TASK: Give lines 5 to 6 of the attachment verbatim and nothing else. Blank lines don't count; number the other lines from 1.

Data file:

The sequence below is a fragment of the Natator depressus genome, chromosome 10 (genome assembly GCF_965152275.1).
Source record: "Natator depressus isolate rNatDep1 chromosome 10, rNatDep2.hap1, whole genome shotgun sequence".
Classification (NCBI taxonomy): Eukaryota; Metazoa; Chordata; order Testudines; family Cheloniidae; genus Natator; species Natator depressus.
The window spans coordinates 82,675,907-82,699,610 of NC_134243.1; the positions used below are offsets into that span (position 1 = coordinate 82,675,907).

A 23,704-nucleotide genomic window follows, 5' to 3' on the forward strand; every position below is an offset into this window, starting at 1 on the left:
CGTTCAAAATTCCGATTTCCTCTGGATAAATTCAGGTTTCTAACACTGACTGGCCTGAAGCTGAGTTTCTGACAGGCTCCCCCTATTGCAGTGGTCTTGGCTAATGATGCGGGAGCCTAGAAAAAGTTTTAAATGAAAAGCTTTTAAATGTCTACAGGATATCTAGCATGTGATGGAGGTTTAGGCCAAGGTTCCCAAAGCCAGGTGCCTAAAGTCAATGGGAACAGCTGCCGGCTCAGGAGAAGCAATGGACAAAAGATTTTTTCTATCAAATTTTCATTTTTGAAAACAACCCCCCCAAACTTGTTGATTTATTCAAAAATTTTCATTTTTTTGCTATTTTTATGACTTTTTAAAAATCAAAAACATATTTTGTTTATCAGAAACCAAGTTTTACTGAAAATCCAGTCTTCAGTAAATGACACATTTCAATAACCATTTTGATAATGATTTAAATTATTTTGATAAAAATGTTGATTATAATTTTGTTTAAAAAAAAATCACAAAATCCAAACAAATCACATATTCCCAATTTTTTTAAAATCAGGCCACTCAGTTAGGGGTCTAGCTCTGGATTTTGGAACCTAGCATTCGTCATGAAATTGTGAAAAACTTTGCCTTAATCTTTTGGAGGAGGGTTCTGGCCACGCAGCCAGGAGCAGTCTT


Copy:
A 23,704-nucleotide genomic window follows, 5' to 3' on the forward strand; every position below is an offset into this window, starting at 1 on the left:
CGTTCAAAATTCCGATTTCCTCTGGATAAATTCAGGTTTCTAACACTGACTGGCCTGAAGCTGAGTTTCTGACAGGCTCCCCCTATTGCAGTGGTCTTGGCTAATGATGCGGGAGCCTAGAAAAAGTTTTAAATGAAAAGCTTTTAAATGTCTACAGGATATCTAGCATGTGATGGAGGTTTAGGCCAAGGTTCCCAAAGCCAGGTGCCTAAAGTCAATGGGAACAGCTGCCGGCTCAGGAGAAGCAATGGACAAAAGATTTTTTCTATCAAATTTTCATTTTTGAAAACAACCCCCCCAAACTTGTTGATTTATTCAAAAATTTTCATTTTTTTGCTATTTTTATGACTTTTTAAAAATCAAAAACATATTTTGTTTATCAGAAACCAAGTTTTACTGAAAATCCAGTCTTCAGTAAATGACACATTTCAATAACCATTTTGATAATGATTTAAATTATTTTGATAAAAATGTTGATTATAATTTTGTTTAAAAAAAAATCACAAAATCCAAACAAATCACATATTCCCAATTTTTTTAAAATCAGGCCACTCAGTTAGGGGTCTAGCTCTGGATTTTGGAACCTAGCATTCGTCATGAAATTGTGAAAAACTTTGCCTTAATCTTTTGGAGGAGGGTTCTGGCCACGCAGCCAGGAGCAGTCTT